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Four interrelated qualities distinguish Jewish folk literature: (a) historical depth, (b) continuous interdependence between orality and literacy, (c) national dispersion, and (d) linguistic diversity. In spite of these diverging factors, the folklore of most Jewish communities clearly shares a number of features. The Jews, as a people, maintain a collective memory that extends well into the second millennium BCE. Although literacy undoubtedly figured in the preservation of the Jewish cultural heritage to a great extent, at each period it was complemented by orality. The reciprocal relations between the two thus enlarged the thematic, formal, and social bases of Jewish folklore. The dispersion of the Jews among the nations through forced exiles and natural migrations further expanded the themes and forms of their folklore. In most countries Jews developed new languages in which they spoke, performed, and later wrote down their folklore.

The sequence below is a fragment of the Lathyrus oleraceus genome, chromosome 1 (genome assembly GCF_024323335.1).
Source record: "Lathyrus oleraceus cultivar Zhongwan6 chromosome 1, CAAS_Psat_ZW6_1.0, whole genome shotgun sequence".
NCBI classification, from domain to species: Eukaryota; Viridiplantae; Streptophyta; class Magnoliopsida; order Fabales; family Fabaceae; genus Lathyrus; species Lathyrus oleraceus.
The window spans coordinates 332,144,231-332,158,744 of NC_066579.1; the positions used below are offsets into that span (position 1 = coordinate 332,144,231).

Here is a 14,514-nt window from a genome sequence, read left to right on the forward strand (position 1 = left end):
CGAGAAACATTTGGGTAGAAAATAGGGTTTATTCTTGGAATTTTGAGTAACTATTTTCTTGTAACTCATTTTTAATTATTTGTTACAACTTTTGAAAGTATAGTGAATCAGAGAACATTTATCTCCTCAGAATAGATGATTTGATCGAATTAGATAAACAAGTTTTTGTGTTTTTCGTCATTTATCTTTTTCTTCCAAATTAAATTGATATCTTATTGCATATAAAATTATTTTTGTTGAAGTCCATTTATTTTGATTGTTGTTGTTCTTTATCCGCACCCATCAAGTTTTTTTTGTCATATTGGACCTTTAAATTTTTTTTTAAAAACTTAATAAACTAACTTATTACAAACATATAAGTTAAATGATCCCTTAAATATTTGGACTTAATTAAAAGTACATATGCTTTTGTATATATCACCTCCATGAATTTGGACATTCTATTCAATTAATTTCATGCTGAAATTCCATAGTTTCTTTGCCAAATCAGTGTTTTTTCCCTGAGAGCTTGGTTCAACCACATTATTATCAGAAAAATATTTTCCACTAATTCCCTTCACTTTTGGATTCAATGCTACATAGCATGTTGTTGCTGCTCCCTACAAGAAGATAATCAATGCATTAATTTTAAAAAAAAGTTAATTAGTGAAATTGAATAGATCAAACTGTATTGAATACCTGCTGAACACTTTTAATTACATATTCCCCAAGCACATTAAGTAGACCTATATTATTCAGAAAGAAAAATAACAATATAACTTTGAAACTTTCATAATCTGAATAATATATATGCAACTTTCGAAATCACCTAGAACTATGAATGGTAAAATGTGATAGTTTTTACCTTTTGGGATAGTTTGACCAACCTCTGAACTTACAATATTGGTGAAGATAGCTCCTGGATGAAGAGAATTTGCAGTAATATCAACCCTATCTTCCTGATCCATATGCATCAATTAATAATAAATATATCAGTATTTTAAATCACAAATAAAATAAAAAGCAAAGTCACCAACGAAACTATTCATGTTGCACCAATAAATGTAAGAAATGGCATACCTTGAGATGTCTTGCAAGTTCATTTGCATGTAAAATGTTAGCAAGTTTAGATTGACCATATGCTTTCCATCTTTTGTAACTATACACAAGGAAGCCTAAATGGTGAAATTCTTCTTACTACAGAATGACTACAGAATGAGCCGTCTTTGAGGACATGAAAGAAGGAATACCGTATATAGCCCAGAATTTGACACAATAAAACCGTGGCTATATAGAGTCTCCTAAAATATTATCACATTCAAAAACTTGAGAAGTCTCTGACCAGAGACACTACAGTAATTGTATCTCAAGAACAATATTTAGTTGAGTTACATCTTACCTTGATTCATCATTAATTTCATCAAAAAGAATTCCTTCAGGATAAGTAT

Originally published in Oral Tradition by Slavica Publishers; available freely online at http://journal.oraltradition.org/issues/14i/ben-amos
Ben-Amos, D. (1999). Jewish Folk Literature. Oral Tradition, 14 (1), 140-274. Retrieved from https://repository.upenn.edu/nelc_papers/93
Date Posted: 22 September 2017
This document has been peer reviewed.